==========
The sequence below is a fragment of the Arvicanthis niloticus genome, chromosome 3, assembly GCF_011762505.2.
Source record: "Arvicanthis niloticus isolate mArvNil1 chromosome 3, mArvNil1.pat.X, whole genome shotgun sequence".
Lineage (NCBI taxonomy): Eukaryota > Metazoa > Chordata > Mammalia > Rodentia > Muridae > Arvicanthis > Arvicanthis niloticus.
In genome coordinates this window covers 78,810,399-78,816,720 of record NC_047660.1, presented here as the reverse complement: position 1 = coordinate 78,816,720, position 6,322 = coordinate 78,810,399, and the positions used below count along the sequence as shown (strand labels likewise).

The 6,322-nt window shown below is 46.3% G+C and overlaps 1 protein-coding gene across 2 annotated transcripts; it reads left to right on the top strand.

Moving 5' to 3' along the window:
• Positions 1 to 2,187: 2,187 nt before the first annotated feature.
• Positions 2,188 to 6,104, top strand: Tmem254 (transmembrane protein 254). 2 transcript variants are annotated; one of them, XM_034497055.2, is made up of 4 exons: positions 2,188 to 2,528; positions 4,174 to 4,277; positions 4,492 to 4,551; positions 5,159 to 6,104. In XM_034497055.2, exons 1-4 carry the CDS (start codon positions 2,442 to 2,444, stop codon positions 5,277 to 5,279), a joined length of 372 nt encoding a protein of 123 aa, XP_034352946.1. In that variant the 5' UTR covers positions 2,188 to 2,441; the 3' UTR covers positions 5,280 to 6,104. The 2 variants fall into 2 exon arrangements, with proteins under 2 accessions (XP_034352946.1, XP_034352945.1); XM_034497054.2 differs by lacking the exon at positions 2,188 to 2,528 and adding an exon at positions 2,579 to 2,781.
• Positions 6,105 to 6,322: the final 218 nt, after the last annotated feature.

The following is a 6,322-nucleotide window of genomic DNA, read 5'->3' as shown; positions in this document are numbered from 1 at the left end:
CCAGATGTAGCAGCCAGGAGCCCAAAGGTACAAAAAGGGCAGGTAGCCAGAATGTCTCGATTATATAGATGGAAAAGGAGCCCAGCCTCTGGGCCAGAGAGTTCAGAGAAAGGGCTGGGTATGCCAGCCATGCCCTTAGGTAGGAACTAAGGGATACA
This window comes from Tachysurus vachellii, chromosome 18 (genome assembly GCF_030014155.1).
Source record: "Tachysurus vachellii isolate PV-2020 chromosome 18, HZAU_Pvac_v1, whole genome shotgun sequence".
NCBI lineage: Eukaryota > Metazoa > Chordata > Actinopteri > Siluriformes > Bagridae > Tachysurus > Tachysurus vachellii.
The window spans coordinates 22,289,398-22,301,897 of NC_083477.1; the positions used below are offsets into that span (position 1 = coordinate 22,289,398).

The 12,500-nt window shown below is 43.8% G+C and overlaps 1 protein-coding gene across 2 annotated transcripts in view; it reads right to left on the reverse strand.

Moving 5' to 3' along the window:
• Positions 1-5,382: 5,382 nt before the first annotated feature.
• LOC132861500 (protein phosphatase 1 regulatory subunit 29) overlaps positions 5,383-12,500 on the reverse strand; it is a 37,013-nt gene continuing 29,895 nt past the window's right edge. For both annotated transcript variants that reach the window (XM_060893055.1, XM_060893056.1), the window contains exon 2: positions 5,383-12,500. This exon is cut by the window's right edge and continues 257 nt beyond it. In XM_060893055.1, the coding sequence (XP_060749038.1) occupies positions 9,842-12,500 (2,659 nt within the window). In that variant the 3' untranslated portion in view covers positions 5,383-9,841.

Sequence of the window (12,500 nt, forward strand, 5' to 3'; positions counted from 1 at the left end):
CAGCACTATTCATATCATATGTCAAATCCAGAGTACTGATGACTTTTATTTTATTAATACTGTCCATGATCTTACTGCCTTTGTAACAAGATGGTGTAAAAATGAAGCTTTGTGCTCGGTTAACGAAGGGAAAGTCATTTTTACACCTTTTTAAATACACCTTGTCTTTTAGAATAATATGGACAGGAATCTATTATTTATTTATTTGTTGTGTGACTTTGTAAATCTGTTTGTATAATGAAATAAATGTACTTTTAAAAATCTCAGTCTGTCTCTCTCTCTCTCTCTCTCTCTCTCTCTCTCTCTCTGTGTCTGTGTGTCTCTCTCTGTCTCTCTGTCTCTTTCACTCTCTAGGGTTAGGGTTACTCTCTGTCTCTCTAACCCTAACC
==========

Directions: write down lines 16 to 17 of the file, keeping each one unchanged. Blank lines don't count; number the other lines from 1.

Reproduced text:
The 12,500-nt window shown below is 43.8% G+C and overlaps 1 protein-coding gene across 2 annotated transcripts in view; it reads right to left on the reverse strand.

Moving 5' to 3' along the window: